The 28th Infantry Division Association frequently get requests for service records from families of former Division Soldiers.
Unfortunately, the Association only has the information that Association members provided on their membership applications, not the entire Division. Furthermore, the Association only goes back thirty years, so we do not have any information from earlier time periods.
A large number of service records were destroyed in theater to keep them from falling into enemy hands during WWII. Information on service records would normally be able to be found at the National Archives. But a fire at the National Personnel Records Center (NPRC) destroyed approximately 16-18 million Official Military Personnel Files (OMPF) on July 12, 1973. According to the National Archives, the Army records affected were personnel discharged November 1, 1912 to January 1, 1960. No duplicate copies of these records were ever maintained, nor were microfilm copies produced. Neither were any indexes created prior to the fire.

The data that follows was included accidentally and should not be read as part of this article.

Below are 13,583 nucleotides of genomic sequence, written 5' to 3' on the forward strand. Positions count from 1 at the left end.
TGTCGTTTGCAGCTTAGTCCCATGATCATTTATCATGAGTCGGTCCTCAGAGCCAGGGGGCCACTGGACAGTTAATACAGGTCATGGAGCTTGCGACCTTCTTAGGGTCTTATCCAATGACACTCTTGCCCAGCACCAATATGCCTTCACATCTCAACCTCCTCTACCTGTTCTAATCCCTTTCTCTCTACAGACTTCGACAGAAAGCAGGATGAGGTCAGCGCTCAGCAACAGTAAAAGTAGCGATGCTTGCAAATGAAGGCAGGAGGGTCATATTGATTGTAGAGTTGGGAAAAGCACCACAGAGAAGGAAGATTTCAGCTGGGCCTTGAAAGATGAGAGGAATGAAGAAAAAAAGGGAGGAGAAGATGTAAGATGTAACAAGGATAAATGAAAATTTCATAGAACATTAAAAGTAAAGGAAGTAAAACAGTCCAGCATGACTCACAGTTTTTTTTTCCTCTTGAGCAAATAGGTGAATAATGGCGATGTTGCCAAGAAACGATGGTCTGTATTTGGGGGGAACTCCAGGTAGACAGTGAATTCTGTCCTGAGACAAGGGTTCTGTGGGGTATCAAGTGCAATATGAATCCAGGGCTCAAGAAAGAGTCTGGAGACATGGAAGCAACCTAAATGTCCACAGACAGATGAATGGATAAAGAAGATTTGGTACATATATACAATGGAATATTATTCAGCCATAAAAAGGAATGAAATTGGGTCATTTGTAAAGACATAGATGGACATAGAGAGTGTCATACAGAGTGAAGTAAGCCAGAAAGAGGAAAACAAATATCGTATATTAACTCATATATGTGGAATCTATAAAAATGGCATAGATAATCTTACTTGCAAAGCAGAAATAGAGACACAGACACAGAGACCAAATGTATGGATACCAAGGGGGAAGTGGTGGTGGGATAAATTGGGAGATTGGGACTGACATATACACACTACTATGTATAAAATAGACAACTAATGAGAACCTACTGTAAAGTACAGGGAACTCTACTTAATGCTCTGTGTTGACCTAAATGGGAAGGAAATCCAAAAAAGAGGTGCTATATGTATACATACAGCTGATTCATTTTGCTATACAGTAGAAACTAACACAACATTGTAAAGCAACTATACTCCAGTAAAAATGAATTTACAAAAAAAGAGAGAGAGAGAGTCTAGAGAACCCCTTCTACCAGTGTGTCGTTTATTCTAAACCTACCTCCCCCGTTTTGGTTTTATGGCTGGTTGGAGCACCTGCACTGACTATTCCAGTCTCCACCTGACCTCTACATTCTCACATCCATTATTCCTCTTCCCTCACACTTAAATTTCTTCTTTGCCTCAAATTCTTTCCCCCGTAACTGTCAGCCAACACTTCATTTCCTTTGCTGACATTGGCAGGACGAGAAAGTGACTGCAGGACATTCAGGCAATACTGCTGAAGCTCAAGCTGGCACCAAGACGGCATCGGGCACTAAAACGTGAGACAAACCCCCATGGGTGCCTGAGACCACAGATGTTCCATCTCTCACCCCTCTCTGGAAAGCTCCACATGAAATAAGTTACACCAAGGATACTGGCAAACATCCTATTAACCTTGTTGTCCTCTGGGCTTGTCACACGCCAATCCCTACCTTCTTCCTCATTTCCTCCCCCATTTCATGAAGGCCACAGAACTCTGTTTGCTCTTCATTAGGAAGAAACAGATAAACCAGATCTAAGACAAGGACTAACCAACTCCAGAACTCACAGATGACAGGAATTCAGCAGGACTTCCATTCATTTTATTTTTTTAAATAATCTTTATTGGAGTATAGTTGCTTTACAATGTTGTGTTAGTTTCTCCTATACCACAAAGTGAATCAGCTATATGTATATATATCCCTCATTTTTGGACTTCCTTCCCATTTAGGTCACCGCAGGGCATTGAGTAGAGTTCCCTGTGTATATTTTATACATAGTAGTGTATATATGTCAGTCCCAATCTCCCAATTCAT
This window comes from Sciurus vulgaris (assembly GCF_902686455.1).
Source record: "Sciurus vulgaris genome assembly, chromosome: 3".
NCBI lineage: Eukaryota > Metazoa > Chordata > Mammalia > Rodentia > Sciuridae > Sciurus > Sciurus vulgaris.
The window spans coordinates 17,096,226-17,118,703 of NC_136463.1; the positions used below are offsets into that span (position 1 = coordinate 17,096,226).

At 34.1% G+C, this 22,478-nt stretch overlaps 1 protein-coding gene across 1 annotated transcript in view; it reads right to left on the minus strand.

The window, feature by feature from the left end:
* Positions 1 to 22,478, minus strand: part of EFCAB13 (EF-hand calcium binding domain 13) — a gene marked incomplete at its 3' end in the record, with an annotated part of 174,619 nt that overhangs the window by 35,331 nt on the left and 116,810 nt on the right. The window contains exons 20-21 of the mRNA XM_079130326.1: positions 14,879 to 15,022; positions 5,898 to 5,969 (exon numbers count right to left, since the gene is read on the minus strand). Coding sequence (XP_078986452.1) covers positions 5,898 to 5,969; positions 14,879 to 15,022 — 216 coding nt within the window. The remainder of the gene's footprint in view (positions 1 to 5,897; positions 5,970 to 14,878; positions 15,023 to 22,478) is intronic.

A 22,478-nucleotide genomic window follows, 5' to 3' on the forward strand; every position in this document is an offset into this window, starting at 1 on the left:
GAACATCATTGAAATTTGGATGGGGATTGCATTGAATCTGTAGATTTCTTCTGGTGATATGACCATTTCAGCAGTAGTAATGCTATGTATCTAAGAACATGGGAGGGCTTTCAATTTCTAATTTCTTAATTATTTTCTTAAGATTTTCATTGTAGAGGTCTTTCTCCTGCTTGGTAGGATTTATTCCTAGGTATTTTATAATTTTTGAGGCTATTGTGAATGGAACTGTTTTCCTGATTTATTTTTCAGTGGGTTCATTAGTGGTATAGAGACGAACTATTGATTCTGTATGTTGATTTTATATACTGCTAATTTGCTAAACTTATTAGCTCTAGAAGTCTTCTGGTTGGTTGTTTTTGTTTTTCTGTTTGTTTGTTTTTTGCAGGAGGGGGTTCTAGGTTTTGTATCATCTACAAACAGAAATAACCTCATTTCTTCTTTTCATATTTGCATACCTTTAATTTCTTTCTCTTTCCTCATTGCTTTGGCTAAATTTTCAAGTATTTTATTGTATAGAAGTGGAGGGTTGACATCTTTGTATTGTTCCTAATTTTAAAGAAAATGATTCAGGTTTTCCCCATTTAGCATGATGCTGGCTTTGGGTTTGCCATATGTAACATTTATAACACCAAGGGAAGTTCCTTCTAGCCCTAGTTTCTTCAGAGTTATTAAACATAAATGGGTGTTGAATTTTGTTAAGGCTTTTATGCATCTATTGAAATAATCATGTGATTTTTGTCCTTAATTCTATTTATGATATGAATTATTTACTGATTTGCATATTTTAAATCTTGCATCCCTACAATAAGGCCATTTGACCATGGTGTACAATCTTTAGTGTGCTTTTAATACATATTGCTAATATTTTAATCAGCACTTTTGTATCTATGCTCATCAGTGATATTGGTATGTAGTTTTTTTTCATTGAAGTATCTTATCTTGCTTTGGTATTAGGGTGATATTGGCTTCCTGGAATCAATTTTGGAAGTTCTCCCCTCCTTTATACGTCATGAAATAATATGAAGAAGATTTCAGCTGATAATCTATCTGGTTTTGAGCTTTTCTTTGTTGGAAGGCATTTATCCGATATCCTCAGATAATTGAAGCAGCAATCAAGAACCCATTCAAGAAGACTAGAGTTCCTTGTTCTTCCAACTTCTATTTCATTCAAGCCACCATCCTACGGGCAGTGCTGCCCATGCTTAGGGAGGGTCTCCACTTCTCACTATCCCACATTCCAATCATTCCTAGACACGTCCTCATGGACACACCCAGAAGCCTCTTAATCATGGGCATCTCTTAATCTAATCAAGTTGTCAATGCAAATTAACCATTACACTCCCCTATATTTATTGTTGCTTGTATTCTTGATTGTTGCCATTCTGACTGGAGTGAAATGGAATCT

The Department of Defense advises all discharged personnel to file a copy of their DD-214 at their local court house. Persons seeking information should contact the court house where the veteran returned after discharge or seperation. National Archives policy is that copies of a DD-214 may only be given to the veteran or his or her next of kin who need it for evidence of the veteran’s status. The next of kin can be any of the following: surviving spouse that has not remarried, father, mother, son, daughter, sister, or brother. A copy of a DD-214 can also be provided to someone who has the veteran’s power of attorney.
A limited amount of information can be found at the PA National Guard Military Museum. They have some donated information from private collections in their archives. If you have items to donate or are looking for information, you can contact them at: http://www.pngmilitarymuseum.org/
There is also a private for profit organization called Golden Arrow Military Research that researches records for a fee. You can find out more information about them and their services at: http://www.goldenarrowresearch.com/
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